If the Hindu nationalist leanings of Mr. Modi’s Bharatiya Janata Party were also apparent—particularly when halfway through his term Mr. Modi appointed an ideological firebrand priest to head India’s largest state—they mostly took a back seat, especially in international perceptions of India.

As Mr. Modi’s first term progressed, however, the internationally minded economists from Harvard University, Columbia University and the University of Chicago left the administration, replaced with lower-profile advisers from Indian institutions. The appetite for difficult economic changes waned, whether it was privatization of the troubled government-owned airline or tougher regulations on lenders.

The economy began a slow slide, particularly in the construction and agriculture industries that India’s masses of striving but still poor families depend on heavily for income.

Change of focus

Yet just as signs were emerging that India’s economic struggles might undercut the BJP’s political fortunes in last year’s nationwide election, the focus changed dramatically from economics after a military confrontation with archenemy Pakistan early last year. Mr. Modi pivoted to nationalist identity politics on the surge of angry sentiment against Pakistan that accompanied the capture, and then release, of an Indian fighter pilot after an aerial dogfight.

The BJP presented the election as a choice between a forceful Hindu national leader and opponents it decried as weak in opposing India’s Muslim-majority nemesis and supported by India’s own 200 million Muslim minority community. Voters set aside economic concerns and delivered the BJP a large majority in Parliament and Mr. Modi a second term.

Since then Mr. Modi has paused only briefly to address the economy—most notably with a big corporate tax cut after the election—as the BJP has raced to accomplish controversial initiatives long espoused by the party’s most ideological Hindu nationalist supporters.

They banned a special form of divorce that had been allowed under Islamic family law, placed the country’s only Muslim-majority state under direct central government control, and cheered when the supreme court agreed to allow a Hindu temple on a site where a mob of activists had torn down a mosque they believed sat atop the birthplace of an important Hindu god.

Each move sparked criticism and questioning from abroad and increased anxiety among some domestically, particularly Muslims and a wider group of Indians concerned the country’s democracy is turning in a religiously intolerant and majoritarian direction.

Nationwide protests

Most recently, the introduction of a law that extends a new path to citizenship to nearly every religiously persecuted group in South Asia except Muslims has reinforced those fears, prompting nationwide demonstrations even as Mr. Modi and the BJP extol the new law as a humanitarian act that won’t affect Indian Muslims.

Yet even as social discontent rises, the economy’s stubborn sluggishness looms as a largely unaddressed menace that could exacerbate those problems, say many economists.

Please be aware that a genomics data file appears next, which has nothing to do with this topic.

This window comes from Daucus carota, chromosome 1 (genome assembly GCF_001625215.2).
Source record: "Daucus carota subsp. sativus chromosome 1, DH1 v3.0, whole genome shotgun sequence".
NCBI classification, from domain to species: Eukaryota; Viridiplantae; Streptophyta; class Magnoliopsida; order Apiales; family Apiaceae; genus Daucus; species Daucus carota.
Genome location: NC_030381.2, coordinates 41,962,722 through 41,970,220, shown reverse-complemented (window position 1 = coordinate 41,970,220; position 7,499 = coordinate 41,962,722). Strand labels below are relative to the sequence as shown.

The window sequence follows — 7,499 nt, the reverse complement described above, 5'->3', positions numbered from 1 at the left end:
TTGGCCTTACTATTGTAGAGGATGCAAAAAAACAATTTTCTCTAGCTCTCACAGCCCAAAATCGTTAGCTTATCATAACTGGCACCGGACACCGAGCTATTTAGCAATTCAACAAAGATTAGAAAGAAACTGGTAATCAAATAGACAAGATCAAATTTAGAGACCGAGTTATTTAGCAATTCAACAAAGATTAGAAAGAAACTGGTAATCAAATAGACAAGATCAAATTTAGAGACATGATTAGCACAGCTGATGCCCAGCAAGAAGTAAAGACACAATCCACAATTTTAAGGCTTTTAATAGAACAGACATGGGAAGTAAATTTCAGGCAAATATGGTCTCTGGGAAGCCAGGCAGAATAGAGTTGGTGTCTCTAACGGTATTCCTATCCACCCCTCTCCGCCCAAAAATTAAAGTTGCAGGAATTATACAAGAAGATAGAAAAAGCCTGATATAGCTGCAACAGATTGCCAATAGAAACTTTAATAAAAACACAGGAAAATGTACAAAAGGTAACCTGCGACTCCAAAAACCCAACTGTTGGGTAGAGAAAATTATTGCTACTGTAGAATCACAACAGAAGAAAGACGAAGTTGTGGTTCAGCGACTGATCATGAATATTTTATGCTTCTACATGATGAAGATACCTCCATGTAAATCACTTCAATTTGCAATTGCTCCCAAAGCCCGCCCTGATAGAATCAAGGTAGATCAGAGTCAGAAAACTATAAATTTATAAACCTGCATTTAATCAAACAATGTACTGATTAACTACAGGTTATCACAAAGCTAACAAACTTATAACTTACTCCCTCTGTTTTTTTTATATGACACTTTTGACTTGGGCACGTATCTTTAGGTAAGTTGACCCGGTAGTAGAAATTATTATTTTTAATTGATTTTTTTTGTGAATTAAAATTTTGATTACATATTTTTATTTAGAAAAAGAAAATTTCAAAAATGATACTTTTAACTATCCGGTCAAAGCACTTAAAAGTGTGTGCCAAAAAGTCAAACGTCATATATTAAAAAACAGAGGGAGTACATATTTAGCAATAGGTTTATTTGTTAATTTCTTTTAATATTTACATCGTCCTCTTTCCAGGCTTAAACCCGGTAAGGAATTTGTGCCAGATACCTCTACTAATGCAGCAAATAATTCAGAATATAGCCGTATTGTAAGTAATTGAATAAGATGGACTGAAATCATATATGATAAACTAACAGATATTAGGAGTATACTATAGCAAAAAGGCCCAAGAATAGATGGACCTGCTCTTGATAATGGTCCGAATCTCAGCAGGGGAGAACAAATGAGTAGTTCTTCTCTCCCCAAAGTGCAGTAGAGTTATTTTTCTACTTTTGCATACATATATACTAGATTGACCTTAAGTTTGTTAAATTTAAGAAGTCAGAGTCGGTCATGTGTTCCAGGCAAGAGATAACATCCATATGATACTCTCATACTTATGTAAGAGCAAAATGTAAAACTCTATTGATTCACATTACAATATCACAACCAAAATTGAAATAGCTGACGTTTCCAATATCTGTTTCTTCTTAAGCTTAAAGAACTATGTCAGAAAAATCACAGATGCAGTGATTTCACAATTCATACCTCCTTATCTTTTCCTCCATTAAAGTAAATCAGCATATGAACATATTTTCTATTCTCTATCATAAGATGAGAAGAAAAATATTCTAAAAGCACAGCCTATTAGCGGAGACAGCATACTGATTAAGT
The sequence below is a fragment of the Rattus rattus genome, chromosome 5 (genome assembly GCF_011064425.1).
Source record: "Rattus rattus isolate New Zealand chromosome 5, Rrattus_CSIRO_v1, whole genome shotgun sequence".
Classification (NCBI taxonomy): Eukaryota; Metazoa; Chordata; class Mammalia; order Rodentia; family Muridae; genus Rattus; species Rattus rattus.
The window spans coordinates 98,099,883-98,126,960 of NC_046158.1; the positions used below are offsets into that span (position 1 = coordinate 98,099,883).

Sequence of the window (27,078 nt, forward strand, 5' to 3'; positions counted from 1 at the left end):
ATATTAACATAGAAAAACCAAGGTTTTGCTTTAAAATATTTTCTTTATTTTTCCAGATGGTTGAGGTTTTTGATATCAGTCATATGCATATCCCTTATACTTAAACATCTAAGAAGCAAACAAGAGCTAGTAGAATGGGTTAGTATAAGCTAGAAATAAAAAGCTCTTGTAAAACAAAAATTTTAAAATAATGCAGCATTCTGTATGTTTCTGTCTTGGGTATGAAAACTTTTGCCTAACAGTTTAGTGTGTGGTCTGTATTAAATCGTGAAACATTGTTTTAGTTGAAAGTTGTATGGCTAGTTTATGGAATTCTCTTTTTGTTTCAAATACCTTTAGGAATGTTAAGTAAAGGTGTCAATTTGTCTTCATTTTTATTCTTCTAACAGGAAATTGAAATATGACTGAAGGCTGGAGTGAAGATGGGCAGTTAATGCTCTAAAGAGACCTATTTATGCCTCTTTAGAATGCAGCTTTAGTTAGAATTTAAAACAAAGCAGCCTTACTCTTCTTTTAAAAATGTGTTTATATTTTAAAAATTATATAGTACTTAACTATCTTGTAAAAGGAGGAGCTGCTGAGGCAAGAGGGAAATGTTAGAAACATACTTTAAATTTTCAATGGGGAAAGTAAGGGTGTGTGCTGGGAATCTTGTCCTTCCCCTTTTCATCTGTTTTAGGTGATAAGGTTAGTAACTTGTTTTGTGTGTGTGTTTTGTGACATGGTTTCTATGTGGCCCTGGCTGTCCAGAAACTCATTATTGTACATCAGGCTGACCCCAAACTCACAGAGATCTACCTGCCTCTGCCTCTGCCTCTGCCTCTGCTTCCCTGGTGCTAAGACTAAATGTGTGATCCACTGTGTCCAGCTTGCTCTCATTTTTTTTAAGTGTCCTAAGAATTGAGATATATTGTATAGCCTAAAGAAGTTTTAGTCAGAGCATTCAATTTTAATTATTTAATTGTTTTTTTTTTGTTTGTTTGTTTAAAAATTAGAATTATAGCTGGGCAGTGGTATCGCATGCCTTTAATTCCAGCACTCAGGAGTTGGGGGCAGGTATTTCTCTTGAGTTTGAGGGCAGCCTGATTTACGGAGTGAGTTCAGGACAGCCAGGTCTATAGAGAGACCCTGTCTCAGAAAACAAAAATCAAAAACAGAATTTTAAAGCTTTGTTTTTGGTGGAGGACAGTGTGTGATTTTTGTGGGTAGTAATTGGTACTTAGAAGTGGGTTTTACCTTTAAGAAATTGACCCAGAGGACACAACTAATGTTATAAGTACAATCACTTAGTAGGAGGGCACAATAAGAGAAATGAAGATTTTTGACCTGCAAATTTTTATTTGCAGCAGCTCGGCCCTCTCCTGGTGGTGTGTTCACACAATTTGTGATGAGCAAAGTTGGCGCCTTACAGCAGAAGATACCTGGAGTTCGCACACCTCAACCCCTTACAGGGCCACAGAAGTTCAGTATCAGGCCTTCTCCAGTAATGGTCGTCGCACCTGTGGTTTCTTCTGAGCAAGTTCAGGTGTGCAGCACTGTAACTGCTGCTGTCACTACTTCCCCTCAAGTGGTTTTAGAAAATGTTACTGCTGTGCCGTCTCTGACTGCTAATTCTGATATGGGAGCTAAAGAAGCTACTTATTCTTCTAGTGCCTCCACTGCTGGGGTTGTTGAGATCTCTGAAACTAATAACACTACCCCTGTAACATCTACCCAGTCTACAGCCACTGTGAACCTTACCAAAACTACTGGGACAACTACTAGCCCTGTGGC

That’s especially true in areas where the social tensions have been highest, such as the massive state of Uttar Pradesh, which has a history of violent clashes between Muslims and Indian authorities that have resurfaced with the citizenship law.

“The focus of this government is more on the Hindu (nationalist) agenda,” says A.K. Singh, economist and former director of the Giri Institute of Development Studies, a think tank based in Lucknow. “Although they talk of development, agriculture continues to be in quite a bad shape, and industry, particularly in Uttar Pradesh, is very, very sluggish.”

Government officials say they’ve introduced bold economic reforms and are making progress cleaning up bad loans in the banking system.

But

Arvind Subramanian,

a Harvard economist who served as Mr. Modi’s chief economic adviser during much of his first term, has questioned whether the headline economywide measurements may be flawed, meaning even the 4.5% growth rate the government reported for the latest quarter through September 2019 could be overstated by several percentage points.

He notes that imports, exports, consumption and domestic investment are all in outright decline and overall electricity consumption is flat, an almost unprecedented confluence of bad news since the economy was first liberalized during a crisis in 1991.

He argues that the still-festering load of bad loans at the banks is standing in the way of a near-term economic turnaround by crimping lending. The painful task of reforming the financial sector will likely need to be followed by politically difficult changes to bring more flexibility to land use and labor laws.

So far, the Modi government has shown little new inclination for any of that. “The problem with the Modi government is that there is very little understanding among the top leadership of the economic issues, and expert advice is not followed if it does not go to the liking of Modi,” says Satish Misra, a senior fellow with the Observer Research Foundation, a New Delhi-based think tank.

Mr. Spindle is South Asia bureau chief for The Wall Street Journal. Email him at bill.spindle@wsj.com. Krishna Pokharel contributed to this article.

Copyright ©2019 Dow Jones & Company, Inc. All Rights Reserved. 87990cbe856818d5eddac44c7b1cdeb8

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China stocks rise on signs of steadying economy, Hong Kong dips – Ottawa Citizen